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Title: The role of social and ecological processes on phenotypic evolution in birds
Author: Sheard, Catherine
ISNI:       0000 0004 6499 7612
Awarding Body: University of Oxford
Current Institution: University of Oxford
Date of Award: 2016
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The broad concept of 'biodiversity' can be roughly separated into two related components: trait diversity and species richness. Despite the fact that one or both of these types of biodiversity underlie much of ecology, evolution, and conservation, however, it remains largely unknown how traits and speciation dynamics can interact, particularly at a large scale. My thesis uses modern phylogenetic comparative methods and a new global database of avian morphological traits to quantify and predict the drivers of biodiversity across the world's birds, focusing particularly on the relative roles of ecological and social traits to understanding broad evolutionary patterns. In Chapter 2 I present a survey of avian functional traits, focusing on eight measurements of the beaks, wings, tails, and tarsi of 42,334 individuals representing 10,023 extant and recently extinct species. The global trait distribution of avian communities is consistent with a competition-based model of community assembly, and I find no evidence of environmental filtering at the biome level. The traits exhibited within avian orders tend to become more dissimilar as species richness increases, with the notable exception of the Passeriformes, an order containing around 60% of the total avian species richness but occupying a region of morphospace expected of a clade two orders of magnitude smaller. The Passeriformes also possess remarkable vocal morphology and behavior, and thus I spend the next three chapters of this thesis focused on the role of social processes in avian evolution. In Chapter 3, I use detailed morphological and vocal trait data from the suboscine family Furnariidae to demonstrate that social traits evolve faster and with less regularity than ecological traits. I then in Chapter 4 examine the social and ecological drivers of female song in birds, a widespread trait whose persistence challenges traditional sexual selection theory. I find that the separate drivers of male and female song can be explained by social selection theory, a framework which encompasses all social interactions above and beyond competition for mating opportunities. In Chapter 5 I apply this concept of social selection to macroevolutionary studies, using sex-specific song behaviors to separately investigate the roles of social and sexual selection on speciation and extinction rates. I demonstrate that lineages with male-only song (sexual selection) diversify faster than lineages with both male and female song (social selection). This result suggests that social selection theory may inform the controversial relationship between sexual selection and diversification. Finally, in Chapter 6 I look at the role of dispersal in modulating these speciation and extinction rates. Using data from the wing morphologies of 26,043 individuals from 6,028 species, I test the 'intermediate dispersal hypothesis', hitherto only examined at small scales, across the order Passeriformes, revealing that the highest rates of diversification are indeed found in lineages with an intermediate capacity for flight. When birds that defend year-round territories are considered separately from non-territorial birds, however, the intermediate dispersal hypothesis only holds for territorial birds, demonstrating the importance of considering the ecological context of traits in macroevolutionary studies. Together, my results present evidence that both social and ecological processes facilitate the generation and maintenance of biodiversity in birds.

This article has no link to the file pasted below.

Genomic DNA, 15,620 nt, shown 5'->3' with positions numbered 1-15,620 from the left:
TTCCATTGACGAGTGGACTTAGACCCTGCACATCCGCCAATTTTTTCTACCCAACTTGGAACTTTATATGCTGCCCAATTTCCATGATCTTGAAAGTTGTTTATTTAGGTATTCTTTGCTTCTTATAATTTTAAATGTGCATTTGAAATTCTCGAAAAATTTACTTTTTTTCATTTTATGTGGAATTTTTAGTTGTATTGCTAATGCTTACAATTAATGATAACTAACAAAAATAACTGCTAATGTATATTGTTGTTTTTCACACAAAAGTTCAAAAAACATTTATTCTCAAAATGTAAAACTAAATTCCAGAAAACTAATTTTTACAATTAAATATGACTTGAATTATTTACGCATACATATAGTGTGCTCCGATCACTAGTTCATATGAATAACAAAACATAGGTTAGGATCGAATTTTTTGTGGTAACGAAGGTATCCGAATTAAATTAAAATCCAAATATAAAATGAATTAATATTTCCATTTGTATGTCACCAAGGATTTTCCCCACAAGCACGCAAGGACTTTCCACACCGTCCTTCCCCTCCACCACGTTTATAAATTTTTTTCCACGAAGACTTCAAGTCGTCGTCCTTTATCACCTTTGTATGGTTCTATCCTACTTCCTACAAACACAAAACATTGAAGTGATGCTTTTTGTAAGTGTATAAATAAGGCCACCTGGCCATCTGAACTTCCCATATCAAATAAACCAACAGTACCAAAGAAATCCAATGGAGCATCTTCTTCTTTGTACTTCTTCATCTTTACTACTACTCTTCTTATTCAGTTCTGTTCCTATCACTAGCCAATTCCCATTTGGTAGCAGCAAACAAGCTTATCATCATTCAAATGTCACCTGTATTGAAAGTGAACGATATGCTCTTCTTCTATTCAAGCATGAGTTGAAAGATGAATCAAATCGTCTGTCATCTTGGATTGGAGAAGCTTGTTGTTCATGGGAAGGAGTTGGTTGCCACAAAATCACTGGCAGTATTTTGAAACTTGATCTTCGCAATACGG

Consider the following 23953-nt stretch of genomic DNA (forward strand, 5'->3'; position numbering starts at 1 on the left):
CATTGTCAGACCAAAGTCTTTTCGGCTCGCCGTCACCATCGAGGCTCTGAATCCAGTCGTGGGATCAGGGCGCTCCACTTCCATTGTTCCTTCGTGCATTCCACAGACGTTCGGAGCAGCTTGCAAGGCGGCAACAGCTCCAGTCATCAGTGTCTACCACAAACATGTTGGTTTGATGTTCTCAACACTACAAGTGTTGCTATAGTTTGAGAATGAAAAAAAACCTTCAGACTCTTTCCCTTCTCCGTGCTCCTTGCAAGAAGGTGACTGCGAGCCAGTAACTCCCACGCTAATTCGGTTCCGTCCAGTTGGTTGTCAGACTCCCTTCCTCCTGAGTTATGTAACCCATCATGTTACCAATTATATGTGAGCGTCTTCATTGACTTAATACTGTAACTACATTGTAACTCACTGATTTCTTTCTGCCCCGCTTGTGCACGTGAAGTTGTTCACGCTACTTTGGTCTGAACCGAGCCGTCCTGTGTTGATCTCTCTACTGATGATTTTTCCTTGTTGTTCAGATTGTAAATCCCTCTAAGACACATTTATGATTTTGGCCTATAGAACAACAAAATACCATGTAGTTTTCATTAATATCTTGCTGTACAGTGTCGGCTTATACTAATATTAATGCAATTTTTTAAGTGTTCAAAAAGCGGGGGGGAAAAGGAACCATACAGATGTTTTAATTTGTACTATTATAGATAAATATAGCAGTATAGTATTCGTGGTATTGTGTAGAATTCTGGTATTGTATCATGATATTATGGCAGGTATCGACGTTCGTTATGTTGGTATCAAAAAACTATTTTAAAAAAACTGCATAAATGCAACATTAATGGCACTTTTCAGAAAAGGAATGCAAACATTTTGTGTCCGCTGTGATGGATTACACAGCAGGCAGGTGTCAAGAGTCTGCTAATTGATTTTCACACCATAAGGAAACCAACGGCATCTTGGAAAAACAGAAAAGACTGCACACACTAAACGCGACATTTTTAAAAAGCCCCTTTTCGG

Supervisor: Seddon, Nathalie ; Tobias, Joseph Sponsor: Oxford Clarendon Fund ; US-UK Fulbright Commission
Qualification Name: Thesis (Ph.D.) Qualification Level: Doctoral
EThOS ID:  DOI: Not available
Keywords: Ecology ; Evolution ; Macroecology ; Diversification ; Sexual selection ; Macroevolution ; Birds ; Biodiversity